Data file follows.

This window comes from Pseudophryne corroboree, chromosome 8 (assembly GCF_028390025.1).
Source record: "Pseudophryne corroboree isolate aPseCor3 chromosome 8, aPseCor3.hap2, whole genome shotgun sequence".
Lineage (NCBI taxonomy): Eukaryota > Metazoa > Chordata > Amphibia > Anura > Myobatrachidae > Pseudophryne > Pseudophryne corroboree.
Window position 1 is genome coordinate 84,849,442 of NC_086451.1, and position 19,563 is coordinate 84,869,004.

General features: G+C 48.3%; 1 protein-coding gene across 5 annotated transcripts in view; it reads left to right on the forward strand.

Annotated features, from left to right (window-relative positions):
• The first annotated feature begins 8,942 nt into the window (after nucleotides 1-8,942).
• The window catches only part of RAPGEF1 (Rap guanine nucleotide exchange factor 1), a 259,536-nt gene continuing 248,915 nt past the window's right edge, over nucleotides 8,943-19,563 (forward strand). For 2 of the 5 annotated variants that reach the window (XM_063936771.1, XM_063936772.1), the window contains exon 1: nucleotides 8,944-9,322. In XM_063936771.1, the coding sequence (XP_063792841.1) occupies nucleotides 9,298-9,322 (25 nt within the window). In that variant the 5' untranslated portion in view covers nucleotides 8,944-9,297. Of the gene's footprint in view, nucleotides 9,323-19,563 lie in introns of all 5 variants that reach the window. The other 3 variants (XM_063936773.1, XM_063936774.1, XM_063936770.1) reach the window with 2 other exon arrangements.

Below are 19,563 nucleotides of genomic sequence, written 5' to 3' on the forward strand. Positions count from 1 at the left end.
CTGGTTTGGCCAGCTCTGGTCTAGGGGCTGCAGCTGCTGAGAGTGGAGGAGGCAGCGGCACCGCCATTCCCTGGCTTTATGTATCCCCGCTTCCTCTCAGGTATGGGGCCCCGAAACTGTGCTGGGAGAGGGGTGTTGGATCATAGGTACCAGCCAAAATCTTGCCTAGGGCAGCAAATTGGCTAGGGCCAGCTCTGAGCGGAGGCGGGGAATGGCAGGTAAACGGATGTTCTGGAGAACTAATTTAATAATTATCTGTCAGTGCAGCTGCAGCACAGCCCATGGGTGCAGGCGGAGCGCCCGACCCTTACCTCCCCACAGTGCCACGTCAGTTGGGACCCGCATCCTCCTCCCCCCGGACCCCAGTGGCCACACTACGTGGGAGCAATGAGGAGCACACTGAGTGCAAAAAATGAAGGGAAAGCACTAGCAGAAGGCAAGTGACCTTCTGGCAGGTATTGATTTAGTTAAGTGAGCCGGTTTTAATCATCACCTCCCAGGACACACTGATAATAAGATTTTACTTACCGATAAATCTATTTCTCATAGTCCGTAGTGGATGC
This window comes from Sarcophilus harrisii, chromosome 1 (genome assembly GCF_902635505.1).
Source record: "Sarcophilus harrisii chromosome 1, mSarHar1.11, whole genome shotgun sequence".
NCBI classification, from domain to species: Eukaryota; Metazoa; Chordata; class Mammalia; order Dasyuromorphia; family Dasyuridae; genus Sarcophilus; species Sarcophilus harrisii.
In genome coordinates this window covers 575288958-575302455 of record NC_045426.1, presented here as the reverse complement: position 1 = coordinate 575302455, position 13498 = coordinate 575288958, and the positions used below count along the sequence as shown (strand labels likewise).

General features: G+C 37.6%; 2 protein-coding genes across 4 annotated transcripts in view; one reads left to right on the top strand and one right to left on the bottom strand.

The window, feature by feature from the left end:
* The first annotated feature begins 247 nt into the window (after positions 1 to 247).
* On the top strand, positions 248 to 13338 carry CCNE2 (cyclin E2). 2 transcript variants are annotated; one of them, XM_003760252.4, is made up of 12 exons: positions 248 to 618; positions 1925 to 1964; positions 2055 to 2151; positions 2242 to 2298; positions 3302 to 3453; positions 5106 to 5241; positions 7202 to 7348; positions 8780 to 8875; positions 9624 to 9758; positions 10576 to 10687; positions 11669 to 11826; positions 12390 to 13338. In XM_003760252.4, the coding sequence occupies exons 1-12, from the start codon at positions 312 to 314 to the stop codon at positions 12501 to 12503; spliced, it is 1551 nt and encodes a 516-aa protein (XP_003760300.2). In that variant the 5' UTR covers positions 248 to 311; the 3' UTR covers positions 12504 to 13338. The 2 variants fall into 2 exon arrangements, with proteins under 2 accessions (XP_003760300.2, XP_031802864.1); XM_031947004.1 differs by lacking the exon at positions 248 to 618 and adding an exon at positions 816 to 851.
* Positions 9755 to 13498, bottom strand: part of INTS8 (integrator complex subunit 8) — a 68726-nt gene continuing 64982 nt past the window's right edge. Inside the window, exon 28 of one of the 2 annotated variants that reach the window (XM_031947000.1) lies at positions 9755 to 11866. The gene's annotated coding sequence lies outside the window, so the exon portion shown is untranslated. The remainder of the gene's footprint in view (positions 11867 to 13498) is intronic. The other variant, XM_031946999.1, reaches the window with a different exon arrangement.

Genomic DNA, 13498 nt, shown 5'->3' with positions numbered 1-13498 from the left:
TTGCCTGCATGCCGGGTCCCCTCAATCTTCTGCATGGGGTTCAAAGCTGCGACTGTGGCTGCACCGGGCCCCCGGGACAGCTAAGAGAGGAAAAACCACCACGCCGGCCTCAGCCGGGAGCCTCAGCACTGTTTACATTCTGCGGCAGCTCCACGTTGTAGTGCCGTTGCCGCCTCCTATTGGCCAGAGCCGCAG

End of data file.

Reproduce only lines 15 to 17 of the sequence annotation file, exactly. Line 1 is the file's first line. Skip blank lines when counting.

General features: G+C 37.6%; 2 protein-coding genes across 4 annotated transcripts in view; one reads left to right on the top strand and one right to left on the bottom strand.

The window, feature by feature from the left end:
* The first annotated feature begins 247 nt into the window (after positions 1 to 247).